Sigma 3 Survival School released an excellent video that shows hunters and survivalists the finer points of smoking and drying meat around the campfire. They point out that meat preservation is one of the core skills that survivalists should spend time learning, and with hunting season coming up now is the time to practice it.
The traditional native American design uses a tripod with a number of smaller cross-pieces to hang meat strips from. A small fire is lit underneath to provide the smoke that cures the meat and keeps bugs away as well as adding flavor. The air currents from the fire, which is much too small to actually cook the meat, constantly circulate the air around the strips in order to help the moisture evaporate.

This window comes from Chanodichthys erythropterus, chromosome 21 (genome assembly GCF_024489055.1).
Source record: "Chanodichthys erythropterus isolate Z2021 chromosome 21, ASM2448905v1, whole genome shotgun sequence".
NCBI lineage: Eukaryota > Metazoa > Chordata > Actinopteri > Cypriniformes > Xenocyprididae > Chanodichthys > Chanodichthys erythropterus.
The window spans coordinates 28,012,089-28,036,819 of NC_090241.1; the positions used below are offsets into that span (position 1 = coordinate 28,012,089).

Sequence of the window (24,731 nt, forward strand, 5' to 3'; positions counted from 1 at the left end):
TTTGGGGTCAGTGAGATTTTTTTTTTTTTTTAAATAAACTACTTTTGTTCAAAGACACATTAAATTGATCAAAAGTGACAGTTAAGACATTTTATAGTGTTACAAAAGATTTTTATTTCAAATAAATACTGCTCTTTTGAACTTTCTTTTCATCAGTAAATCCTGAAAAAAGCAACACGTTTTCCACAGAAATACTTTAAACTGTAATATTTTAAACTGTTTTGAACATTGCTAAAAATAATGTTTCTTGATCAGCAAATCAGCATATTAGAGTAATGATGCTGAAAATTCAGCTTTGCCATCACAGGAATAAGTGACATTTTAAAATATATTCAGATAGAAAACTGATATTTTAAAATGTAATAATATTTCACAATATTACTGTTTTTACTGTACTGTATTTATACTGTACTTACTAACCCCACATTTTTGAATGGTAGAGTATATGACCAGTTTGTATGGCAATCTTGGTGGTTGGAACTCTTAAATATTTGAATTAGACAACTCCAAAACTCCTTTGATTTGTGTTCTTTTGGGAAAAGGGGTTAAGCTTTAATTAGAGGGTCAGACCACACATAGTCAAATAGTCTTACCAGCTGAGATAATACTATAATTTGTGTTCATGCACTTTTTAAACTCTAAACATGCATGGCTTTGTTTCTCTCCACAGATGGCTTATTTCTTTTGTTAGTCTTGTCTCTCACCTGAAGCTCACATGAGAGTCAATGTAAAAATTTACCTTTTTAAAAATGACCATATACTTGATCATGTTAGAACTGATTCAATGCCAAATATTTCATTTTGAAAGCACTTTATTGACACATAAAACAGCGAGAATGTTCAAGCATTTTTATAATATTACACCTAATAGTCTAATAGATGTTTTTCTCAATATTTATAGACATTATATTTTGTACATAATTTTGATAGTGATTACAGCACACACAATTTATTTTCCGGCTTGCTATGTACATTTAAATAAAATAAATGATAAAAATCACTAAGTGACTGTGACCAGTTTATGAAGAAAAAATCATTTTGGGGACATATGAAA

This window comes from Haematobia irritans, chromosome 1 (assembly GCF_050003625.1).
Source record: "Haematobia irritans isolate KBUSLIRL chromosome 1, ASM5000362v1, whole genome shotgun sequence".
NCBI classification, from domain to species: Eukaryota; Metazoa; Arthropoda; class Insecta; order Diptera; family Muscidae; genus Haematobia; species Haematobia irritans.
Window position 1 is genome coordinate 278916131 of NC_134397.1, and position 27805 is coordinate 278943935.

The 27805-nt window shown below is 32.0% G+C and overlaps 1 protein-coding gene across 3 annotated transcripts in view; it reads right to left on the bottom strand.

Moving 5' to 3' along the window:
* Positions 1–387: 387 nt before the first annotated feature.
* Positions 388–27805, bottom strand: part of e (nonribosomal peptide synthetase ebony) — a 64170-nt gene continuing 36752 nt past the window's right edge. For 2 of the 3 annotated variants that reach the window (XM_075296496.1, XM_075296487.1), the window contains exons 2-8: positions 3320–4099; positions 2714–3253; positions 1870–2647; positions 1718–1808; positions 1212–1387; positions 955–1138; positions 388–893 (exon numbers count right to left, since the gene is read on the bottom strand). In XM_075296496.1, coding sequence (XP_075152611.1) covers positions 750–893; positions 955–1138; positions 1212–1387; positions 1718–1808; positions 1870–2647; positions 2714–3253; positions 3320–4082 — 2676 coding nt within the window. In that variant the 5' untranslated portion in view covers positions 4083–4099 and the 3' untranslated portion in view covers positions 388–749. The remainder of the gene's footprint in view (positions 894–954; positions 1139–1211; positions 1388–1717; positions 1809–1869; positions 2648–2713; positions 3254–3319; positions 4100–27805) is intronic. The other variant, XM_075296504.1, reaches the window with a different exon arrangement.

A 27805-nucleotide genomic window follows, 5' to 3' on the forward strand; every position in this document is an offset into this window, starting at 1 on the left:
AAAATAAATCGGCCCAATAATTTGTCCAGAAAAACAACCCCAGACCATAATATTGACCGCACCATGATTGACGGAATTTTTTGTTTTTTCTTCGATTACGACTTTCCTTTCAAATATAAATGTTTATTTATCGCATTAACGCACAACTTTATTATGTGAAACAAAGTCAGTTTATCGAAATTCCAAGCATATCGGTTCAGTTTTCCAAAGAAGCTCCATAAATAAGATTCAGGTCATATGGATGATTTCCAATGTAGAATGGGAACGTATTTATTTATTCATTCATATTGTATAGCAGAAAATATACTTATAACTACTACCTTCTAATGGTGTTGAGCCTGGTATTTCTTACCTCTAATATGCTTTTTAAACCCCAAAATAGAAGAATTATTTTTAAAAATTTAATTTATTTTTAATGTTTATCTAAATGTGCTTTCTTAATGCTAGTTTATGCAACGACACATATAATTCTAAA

If you happen to go out and get a deer this fall, this method is an interesting alternative to traditional processing. Since most of the meat is made into jerky, the best parts of the deer are usually cooked right away. The liver and heart have been traditionally cooked directly on the coals for centuries by hunters who relied on the meat that they took. The backstraps make excellent jerky, but some hunters might not want to give up what’s widely seen as the best cut. Thighs can be used for jerky, along with the plate and haunches, but cuts with too much sinew or fat tend to be extremely chewy and unappetizing unless cooked in a stew after drying.